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Comparative genomics - Aluminium tolerance - Maize

Cloning, characterisation and validation of AltSB/Al tolerance in maize (G7010.03.02)maize-circle-web

Target country
Lead institute Empresa Brasileira de Pesquisa Agropecuária (EMBRAPA,  Agricultural Research Corporation), Brazil
  • Cornell University/United States Department of Agriculture–Agricultural Research Services (USDA–ARS)
  • Kenya: Moi University; Kenya Agricultural Research Institute (KARI

Over 50% of the world’s potentially arable lands consist of acid soils, where aluminium (Al) toxicity is the primary factor limiting maize yield, one of the world’s most important food crop. This problem is particularly acute inlow-input agricultural systems, which encompasses a large portion of the farmers in Sub-Saharan Africa, as well as smallscale farmers in other developing regions.

Aluminium tolerance is a quantitatively inherited trait in maize, a crop that displays considerable variation for this trait, as well a highly complex genome organisation.

Taking advantage of the aluminium (Al) tolerance gene cloned in sorghum (AltSB), as well as findings from recent GCP-supported research in maize where two major Al tolerance QTLs were co-localised with AltSB homologues (ZmMATE genes), we seek to characterise and validate functional ZmMATE genes or QTLs conferring superior Al tolerance in maize.

This strategy is premised on project genetic resources already available as near-isogenic lines for both QTLs, segregating populations and crosses between Brazilian sources of Al tolerance and Kenyan-adapted germplasm. This structured germplasm, as well as newly developed crosses, are being subjected to molecular, physiological and field evaluations in order to accomplish the functional validation of candidate genes or QTLs for improving Al tolerance in different tropical maize germplasm.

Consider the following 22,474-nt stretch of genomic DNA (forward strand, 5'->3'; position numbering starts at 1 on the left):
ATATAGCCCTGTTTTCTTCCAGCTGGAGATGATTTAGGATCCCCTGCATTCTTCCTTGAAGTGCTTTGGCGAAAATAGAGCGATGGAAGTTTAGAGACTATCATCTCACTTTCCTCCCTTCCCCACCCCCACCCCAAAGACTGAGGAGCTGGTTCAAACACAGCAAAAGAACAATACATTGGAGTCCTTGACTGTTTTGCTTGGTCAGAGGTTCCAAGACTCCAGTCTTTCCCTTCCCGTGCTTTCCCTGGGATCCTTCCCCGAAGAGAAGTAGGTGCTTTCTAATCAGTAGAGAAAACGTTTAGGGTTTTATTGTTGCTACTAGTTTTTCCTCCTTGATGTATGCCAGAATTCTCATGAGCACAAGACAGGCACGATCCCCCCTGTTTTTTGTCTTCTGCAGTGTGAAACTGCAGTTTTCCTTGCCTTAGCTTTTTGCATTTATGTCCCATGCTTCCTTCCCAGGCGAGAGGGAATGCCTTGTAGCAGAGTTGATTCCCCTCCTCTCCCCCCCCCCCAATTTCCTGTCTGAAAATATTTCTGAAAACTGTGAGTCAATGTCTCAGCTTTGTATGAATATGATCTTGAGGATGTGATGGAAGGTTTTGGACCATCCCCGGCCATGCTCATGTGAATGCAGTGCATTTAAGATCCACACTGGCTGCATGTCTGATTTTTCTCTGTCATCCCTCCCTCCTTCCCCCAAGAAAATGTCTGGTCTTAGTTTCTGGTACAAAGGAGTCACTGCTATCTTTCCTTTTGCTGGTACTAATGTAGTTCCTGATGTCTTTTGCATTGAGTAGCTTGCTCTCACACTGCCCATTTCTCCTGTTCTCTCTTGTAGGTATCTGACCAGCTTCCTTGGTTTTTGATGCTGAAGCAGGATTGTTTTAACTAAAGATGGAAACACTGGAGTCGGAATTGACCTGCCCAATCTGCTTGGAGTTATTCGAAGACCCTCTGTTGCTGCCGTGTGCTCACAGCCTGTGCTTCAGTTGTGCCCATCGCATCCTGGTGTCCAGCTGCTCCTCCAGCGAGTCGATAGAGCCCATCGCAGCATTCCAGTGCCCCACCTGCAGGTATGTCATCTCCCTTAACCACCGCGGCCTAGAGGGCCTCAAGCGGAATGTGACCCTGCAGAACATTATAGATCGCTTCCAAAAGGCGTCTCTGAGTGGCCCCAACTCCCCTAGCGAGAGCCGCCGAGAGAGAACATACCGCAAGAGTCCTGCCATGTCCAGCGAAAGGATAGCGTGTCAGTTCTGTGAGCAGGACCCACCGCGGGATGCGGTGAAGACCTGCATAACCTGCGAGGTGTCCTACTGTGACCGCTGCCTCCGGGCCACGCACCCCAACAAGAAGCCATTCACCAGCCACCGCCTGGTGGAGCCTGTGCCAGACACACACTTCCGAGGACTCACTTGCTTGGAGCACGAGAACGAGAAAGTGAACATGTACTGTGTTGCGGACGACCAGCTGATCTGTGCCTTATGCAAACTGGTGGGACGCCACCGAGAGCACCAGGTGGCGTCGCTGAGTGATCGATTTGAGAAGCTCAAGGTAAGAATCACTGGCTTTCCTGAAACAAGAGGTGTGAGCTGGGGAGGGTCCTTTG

This work involves collaborators with a long history of successful partnership on maize and sorghum Al tolerance.

The research findings from this project will both greatly increase our understanding of the molecular and genetic basis for cereal Al tolerance, and – more importantly – will provide the basic materials for molecular breeding programmes focusing on improving maize production and stability on acid soils in Africa and other developing regions.


1.    Validation of functional ZmMATE genes or Al-tolerance QTLs in the maize Brazilian crosses
2.    Development and screening of molecular markers for ZmMATE genes or Al tolerance QTLs studies
3.    Validation of ZmMATE genes or Al tolerance QTLs in a panel of Kenyan and Brazilian maize lines